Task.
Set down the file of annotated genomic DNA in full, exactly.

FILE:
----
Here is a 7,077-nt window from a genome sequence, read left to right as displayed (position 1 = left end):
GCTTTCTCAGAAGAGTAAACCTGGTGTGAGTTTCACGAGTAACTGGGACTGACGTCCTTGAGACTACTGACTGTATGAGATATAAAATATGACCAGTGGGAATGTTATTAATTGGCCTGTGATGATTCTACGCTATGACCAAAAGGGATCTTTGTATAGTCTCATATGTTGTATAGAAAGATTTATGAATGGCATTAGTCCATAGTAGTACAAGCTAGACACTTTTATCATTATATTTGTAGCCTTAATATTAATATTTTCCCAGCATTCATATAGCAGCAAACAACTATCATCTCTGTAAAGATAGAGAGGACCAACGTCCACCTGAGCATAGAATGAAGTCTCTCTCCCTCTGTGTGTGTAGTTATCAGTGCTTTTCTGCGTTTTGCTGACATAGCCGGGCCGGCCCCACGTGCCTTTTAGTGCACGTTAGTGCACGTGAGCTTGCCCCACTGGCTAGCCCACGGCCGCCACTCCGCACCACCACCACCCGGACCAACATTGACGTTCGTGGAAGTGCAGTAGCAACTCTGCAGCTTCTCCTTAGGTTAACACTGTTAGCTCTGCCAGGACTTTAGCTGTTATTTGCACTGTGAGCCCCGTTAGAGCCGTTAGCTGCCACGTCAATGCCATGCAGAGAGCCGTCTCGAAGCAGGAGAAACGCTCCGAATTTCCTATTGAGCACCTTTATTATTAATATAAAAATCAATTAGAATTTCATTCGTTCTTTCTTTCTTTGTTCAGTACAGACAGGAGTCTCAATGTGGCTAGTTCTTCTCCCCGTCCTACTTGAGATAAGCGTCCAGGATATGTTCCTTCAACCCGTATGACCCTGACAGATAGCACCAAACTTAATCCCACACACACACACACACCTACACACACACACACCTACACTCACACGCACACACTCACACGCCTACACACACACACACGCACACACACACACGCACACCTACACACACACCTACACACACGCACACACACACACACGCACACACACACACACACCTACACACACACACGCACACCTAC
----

Here is a 7,077-nt window from a genome sequence, read left to right as displayed (position 1 = left end):
GCTTTCTCAGAAGAGTAAACCTGGTGTGAGTTTCACGAGTAACTGGGACTGACGTCCTTGAGACTACTGACTGTATGAGATATAAAATATGACCAGTGGGAATGTTATTAATTGGCCTGTGATGATTCTACGCTATGACCAAAAGGGATCTTTGTATAGTCTCATATGTTGTATAGAAAGATTTATGAATGGCATTAGTCCATAGTAGTACAAGCTAGACACTTTTATCATTATATTTGTAGCCTTAATATTAATATTTTCCCAGCATTCATATAGCAGCAAACAACTATCATCTCTGTAAAGATAGAGAGGACCAACGTCCACCTGAGCATAGAATGAAGTCTCTCTCCCTCTGTGTGTGTAGTTATCAGTGCTTTTCTGCGTTTTGCTGACATAGCCGGGCCGGCCCCACGTGCCTTTTAGTGCACGTTAGTGCACGTGAGCTTGCCCCACTGGCTAGCCCACGGCCGCCACTCCGCACCACCACCACCCGGACCAACATTGACGTTCGTGGAAGTGCAGTAGCAACTCTGCAGCTTCTCCTTAGGTTAACACTGTTAGCTCTGCCAGGACTTTAGCTGTTATTTGCACTGTGAGCCCCGTTAGAGCCGTTAGCTGCCACGTCAATGCCATGCAGAGAGCCGTCTCGAAGCAGGAGAAACGCTCCGAATTTCCTATTGAGCACCTTTATTATTAATATAAAAATCAATTAGAATTTCATTCGTTCTTTCTTTCTTTGTTCAGTACAGACAGGAGTCTCAATGTGGCTAGTTCTTCTCCCCGTCCTACTTGAGATAAGCGTCCAGGATATGTTCCTTCAACCCGTATGACCCTGACAGATAGCACCAAACTTAATCCCACACACACACACACACCTACACACACACACACCTACACTCACACGCACACACTCACACGCCTACACACACACACACGCACACACACACACGCACACCTACACACACACCTACACACACGCACACACACACACACGCACACACACACACACACCTACACACACACACGCACACCTAC